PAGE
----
This is an occasional blog for my wargame projects, most of which never get finished. The aim is to push them all along, and maybe get encouragement and advice from anyone else who happens to drop in. Presently, I've six major projects:
World War 2: Flames of War: Foolishly, in our house we have WW2 models in just about every scale you could name. But the focus is mainly on 15mm Flames of War at the moment, with 1944 Brits, US and German forces under construction. I'm in the UK, but my son, Owen, in the US is also building two forces (Panzer Lehr and US opponents) so we're hoping to develop some sort of cross-Atlantic campaign.
World War 2: Blitzkreig Commander (10mm): I've only come across this recently. I really like Warmaster, so am keen to try this. We're starting with the Russian Front, c. Winter 1942 (ish). Again, I'm painting both forces, so it's slow going. This has introduced me to Pendraken's 10mm (really 12mm) WW2 models, which are great, and a good price, so already plans are underway for a Desert War campaining, too. And, hey, if that means we need different models, well, so be it.
Field of Glory (28mm): I'm not sure if I like these rules yet. I bought them because I needed something to read in hospital recently, where I couldn't game, and the release of Warlord Games Celts gave me a great army to paint for them once I was discharged, at relatively low risk whilst I recovered. It was going to be a fast, fun project, also testing out the Army painter "magic" washes. But this has stalled somewhat due to eyesight difficulties, though this might improve soon. I'm also really waiting for Wargames Factory in the US to produce their Celts, so I can get a really good mix of figures, but they've been having development problems.
Imagi-nation: this is what really excites me at present, and where most of my painting time goes. As what we eumpemistically might call a veteran gamer, I've become interested in the Old School Wargaming idea. It seems like putting the fun back into historical games. So I'm building an imaginary Eighteenth Century army, and a country to go with it, like many people before me, following the models of some of the ancient heroes of wargaming, Charles Grant and Peter Young. (You can find the begininnings of this project at a separate blog at http://majorwittering.blogspot.com/)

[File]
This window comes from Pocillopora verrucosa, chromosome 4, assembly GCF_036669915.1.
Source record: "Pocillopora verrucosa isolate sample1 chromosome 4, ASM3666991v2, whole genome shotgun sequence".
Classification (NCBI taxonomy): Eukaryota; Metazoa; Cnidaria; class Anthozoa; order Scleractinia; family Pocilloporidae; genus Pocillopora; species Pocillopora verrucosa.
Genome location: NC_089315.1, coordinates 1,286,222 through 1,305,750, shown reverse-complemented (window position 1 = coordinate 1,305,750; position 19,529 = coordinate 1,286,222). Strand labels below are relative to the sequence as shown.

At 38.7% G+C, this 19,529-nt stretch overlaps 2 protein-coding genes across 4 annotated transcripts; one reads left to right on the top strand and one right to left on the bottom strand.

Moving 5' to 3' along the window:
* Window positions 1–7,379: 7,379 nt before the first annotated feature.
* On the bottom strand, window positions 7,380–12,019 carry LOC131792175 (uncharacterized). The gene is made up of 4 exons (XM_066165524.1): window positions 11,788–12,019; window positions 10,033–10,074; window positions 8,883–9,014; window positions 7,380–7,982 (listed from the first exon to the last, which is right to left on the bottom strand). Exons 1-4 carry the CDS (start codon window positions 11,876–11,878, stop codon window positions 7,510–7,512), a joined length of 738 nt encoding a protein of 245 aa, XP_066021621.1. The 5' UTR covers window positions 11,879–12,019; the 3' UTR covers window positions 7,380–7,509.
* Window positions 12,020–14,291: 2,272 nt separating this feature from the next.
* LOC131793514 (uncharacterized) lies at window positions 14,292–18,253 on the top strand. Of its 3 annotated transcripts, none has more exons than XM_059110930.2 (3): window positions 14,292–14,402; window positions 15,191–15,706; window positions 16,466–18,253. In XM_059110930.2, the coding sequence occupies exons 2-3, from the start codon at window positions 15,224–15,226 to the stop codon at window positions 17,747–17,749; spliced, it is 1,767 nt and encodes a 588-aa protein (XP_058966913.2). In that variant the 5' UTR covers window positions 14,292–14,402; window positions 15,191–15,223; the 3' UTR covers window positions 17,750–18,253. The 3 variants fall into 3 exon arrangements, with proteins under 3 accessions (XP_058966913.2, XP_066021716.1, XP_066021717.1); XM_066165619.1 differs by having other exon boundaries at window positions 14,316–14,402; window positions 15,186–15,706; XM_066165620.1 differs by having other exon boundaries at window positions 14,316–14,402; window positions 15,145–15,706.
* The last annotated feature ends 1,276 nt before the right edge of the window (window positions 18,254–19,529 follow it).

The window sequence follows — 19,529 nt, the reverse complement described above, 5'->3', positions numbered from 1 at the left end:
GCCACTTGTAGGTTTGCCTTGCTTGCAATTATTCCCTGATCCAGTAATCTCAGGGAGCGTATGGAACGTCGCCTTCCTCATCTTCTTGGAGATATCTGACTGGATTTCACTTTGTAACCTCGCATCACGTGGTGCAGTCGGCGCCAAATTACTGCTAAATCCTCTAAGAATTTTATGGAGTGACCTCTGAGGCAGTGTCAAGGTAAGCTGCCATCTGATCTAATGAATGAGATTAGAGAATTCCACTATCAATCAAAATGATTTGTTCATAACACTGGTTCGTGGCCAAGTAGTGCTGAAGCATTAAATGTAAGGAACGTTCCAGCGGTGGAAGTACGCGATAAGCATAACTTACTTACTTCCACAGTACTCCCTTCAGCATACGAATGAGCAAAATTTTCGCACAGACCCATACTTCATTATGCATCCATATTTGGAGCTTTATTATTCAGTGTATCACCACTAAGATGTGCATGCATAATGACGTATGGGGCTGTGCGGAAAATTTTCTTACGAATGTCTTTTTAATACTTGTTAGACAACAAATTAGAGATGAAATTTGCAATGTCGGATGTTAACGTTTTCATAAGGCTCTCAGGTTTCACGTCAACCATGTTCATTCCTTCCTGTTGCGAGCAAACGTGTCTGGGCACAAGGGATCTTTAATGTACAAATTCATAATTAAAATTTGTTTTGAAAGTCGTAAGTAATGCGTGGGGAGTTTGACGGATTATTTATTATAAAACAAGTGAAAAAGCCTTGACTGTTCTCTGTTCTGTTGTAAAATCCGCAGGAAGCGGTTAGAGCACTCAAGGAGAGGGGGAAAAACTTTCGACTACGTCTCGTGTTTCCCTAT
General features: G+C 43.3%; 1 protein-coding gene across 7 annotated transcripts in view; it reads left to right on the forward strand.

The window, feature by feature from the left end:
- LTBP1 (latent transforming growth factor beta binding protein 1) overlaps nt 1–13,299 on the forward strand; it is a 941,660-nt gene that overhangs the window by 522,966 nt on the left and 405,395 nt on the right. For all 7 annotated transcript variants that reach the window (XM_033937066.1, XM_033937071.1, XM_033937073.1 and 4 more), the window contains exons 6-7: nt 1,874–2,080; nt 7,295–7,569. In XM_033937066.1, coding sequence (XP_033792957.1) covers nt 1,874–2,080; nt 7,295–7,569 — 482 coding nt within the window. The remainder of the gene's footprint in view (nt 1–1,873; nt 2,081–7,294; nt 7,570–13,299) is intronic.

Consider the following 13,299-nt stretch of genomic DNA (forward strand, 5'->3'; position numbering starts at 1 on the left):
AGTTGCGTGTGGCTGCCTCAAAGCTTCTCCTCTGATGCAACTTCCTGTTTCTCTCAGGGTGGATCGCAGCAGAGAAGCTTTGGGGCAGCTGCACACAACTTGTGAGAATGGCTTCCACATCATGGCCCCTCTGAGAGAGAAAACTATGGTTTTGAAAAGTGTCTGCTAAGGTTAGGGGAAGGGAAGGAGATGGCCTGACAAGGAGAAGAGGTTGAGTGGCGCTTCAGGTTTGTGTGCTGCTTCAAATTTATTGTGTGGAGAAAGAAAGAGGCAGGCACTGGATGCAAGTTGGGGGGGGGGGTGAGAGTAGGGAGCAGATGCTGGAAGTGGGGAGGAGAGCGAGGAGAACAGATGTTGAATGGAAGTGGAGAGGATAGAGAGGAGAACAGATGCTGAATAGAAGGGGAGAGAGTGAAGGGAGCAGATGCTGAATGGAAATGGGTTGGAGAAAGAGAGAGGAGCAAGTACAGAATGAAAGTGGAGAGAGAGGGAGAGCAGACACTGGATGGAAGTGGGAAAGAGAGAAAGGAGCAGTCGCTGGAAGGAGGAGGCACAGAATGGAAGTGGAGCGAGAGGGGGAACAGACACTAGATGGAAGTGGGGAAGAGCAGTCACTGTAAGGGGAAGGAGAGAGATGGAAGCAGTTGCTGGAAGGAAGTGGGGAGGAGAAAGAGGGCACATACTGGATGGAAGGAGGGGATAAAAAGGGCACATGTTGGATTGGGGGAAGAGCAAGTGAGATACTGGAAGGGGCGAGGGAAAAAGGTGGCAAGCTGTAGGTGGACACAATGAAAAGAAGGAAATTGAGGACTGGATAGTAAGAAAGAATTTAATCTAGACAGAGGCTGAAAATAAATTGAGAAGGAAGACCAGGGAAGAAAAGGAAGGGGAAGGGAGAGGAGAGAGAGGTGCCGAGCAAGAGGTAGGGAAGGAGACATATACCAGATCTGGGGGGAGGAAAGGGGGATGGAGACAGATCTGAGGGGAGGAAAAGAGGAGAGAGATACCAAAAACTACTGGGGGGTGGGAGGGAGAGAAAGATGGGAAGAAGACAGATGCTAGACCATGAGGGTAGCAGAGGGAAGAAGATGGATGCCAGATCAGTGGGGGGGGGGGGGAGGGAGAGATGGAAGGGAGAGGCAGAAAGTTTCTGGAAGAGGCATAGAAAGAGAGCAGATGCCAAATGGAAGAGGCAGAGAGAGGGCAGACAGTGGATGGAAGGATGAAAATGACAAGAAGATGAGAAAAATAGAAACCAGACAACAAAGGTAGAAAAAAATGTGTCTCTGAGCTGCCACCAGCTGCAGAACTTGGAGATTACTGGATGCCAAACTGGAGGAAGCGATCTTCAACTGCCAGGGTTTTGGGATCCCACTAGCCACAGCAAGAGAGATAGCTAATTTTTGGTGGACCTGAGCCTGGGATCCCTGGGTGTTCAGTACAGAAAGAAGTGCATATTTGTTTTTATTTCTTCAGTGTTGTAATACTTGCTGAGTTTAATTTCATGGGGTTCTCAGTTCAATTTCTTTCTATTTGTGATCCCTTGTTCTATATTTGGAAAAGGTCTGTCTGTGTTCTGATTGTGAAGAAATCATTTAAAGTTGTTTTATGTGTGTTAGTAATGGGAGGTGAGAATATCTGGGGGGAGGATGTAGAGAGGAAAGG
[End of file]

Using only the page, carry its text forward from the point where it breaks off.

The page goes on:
As with most of my other projects, I'm painting both sides here: the Landgraviate of Mendelstadt is vagely Prussian in origin whilst its suspect neighbour, the Freistadt of Pelarcona (run by a lady very close to me) appears to admire Austria. Figures are to be Minden as much as possible, though to start with I'm using any and everything I've been able to lay my hands on, so we have Minden, Front Rank, Foundry, Hinchcliffe and Minifigs all working together. This is one of the advantages of a fantastic approach to wargaming, you can get away with anything you like, as long as you enjoy it.
Napoleonic (10mm): The grand plan is to refight the 100 days campaign with all brigades represented (I'd like to get down to battallion level, but probably could never field the figures required, even in 10mm). I'm mainly using Old Glory figures, though most manufacturers of 10mm also have a look in. So far the armies of Wellington and Napoleon are well developed, but Blucher is a poor third. As it stands, there's probably around 2500 figures committed to this project, but it's on the back burner for a while. (Long term, I'm hoping to get around to Leipzig, too. My plans are nothing if not grand!)
Hundred Years War: in 28mm. The aim is to use mainly Perry Miniatures, and Foundry's "Medieval Warfare" rules, but in order to get a game soon, I'm recruiting all odd medieval figures I can find in the lead mountain. I'm painting up both sides, so that slows things down. Despite the superficially high production quality of these rules, there seem to be some flaws in them, so I'll be interested to see how workable they are.
I'll be posting pix of the state of play of each project from time to time. Here's some from the Russian Front for the time being: